The 'grinding necessity' of which Malthus had spoken does not raise but lower the standard; and a system of equality would lessen instead of increasing the pressure. Malthus, again, has proposed that parents should be responsible for their children. That is, says Hazlitt, Malthus would leave children to starvation, though he professes to disapprove infanticide.
The change in the theory of 'checks' raises another important question. Malthus now introduced a modification upon which his supporters laid great stress. In the new version the 'checks' which proportion population to means of subsistence are not simply 'vice and misery, but 'moral restraint, vice, and misery. How, precisely, does this modify the theory? How are the different 'checks' related?
Belief in the Malthusian theory of population was the most essential article of their faith, and marked the line of cleavage between the two wings of the Radical party. Malthus was the son of a country gentleman in Surrey. His father was a man of studious habits, and one of the enthusiastic admirers of Rousseau. His study of Émile probably led to the rather desultory education of his son.
The vagueness of Malthus himself and the confused argument of such opponents makes it doubtful whether they are really answering his theories or reducing them to a less repulsive form of statement. In other directions, the Malthusian doctrine roused keen feeling on both sides, and the line taken by different parties is significant. Malthus had appeared as an antagonist of the revolutionary party.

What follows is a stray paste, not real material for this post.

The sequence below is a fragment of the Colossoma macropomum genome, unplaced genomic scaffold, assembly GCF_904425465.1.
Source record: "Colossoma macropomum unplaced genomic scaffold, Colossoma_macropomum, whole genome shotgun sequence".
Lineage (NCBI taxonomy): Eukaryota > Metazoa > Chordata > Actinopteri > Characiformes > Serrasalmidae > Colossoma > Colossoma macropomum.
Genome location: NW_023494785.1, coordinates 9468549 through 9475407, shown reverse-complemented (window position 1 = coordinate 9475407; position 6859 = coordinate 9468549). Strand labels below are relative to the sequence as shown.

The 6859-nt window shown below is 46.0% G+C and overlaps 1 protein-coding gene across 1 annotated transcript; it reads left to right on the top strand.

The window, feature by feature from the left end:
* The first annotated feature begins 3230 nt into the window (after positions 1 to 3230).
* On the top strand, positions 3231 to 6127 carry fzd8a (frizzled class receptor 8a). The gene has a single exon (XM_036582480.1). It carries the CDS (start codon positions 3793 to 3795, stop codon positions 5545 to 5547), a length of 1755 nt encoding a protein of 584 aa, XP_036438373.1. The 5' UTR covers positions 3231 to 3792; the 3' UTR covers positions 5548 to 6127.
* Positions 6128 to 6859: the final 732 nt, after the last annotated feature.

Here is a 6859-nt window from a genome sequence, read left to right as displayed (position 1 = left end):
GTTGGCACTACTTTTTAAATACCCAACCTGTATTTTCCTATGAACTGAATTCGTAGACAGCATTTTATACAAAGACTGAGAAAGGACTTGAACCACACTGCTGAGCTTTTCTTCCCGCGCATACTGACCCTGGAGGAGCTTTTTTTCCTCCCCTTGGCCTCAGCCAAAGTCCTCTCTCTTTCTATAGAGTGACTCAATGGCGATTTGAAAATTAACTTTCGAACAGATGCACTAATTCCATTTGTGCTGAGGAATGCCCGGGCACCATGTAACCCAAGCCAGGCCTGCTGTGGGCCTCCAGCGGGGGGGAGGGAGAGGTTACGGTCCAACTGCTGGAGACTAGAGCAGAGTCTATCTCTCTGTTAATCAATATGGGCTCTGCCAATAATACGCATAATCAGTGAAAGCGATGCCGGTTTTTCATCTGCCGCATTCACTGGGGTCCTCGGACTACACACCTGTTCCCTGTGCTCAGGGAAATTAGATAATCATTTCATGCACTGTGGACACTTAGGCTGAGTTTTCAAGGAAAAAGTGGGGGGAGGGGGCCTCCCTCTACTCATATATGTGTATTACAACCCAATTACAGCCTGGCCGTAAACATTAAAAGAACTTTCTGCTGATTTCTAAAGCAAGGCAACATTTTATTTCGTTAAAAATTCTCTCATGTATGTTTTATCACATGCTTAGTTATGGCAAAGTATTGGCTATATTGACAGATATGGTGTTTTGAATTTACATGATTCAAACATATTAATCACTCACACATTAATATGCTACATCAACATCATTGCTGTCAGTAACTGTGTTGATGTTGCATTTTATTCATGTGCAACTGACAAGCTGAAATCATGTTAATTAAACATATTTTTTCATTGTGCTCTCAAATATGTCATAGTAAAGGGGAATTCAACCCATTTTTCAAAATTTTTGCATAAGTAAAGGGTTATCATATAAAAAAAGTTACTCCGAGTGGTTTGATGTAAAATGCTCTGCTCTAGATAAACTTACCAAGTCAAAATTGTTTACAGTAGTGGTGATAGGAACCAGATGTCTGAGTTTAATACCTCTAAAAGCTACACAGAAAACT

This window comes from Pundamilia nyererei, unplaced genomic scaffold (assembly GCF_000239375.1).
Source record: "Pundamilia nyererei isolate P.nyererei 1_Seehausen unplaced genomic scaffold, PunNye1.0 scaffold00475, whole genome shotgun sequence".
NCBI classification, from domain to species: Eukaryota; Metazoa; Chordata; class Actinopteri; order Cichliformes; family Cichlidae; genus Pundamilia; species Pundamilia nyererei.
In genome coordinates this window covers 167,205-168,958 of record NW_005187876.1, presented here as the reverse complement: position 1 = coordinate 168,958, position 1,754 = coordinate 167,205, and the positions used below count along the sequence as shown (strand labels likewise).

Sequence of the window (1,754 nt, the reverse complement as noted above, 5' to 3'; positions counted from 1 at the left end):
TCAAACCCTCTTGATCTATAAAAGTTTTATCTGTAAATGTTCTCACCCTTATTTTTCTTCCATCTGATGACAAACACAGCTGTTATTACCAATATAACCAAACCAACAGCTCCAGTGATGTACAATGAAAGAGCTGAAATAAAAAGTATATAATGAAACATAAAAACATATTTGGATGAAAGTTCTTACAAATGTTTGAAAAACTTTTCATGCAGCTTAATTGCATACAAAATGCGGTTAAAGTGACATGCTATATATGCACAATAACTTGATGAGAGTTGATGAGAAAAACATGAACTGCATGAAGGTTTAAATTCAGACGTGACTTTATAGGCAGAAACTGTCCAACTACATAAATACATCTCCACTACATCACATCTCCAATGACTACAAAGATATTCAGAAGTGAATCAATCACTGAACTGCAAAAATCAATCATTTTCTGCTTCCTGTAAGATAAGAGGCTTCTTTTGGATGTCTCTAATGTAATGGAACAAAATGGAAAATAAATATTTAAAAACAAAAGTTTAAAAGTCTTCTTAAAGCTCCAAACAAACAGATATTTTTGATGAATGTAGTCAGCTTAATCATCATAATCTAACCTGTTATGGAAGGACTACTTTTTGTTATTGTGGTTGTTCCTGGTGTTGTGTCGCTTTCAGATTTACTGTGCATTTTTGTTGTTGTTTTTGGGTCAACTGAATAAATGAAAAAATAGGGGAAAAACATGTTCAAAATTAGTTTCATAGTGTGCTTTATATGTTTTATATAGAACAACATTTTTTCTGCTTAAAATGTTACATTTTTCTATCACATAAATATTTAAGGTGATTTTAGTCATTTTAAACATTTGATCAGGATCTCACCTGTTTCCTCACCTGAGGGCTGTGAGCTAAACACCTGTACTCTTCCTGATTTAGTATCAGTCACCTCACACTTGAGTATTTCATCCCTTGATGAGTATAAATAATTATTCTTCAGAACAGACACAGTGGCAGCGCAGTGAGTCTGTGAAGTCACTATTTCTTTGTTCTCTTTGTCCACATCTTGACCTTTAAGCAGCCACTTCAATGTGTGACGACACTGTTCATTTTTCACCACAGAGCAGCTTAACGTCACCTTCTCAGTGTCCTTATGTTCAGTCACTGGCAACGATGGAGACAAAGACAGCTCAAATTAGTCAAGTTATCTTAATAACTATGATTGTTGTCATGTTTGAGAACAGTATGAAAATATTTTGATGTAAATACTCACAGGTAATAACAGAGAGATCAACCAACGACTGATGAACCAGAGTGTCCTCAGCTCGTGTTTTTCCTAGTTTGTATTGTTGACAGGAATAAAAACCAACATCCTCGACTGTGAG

We can understand the alarm occasioned to believers in the established constitution of things, for Godwin's work now virtually forgotten, while Malthus is still appealed to as a discoverer in social science produced an immense effect on impressionable minds at the time.
But what those greater evils are, we do not know. How the happiness of any part of the sentient creation would be in any respect diminished if, for example, children cut their teeth without pain, we cannot understand. The case is exactly the same with the principle of Mr Malthus.
In Darwin this fundamental mode of naturalistic interpretation took, under the influence of the social-economic theories of Malthus, the special form of natural selection by means of the struggle for existence, in association with the assumption of unlimited and fluctuating variability in the forms of life. All living beings have a tendency to increase in number without limit.
Malthus was paralytic, it is thought that his fall may have been occasioned by another seizure. The unhappy gentleman was well known in the most respectable circles, and his loss will be widely and deeply deplored." "If ever a soul went straight to Hell," said Geraldine solemnly, "it was that paralytic man's." The Prince buried his face in his hands, and remained silent.
"Well, Ma'am, you won't believe it, But it's gospel fact and true, But these words is all she whispered, 'Why, where is the powder blew?" For other examples refer to "The Ode to Malthus" and "The Blow-up," which pain the sides while they cheer the heart. Again, we find the grotesque through Hood's writings in union with the fantastic and the fanciful.
When these considerations are kept in view, it does not appear to me that the objections to the general principle laid down by Malthus are of any weight; and the truth of the principle appears to be strongly illustrated by the care taken by Nature to have a certain number of carnivorous genera, in every order of animals, and among the animated inhabitants of every portion of the earth's surface, whereby the tendency to excess in every class of animals is continually checked and repressed.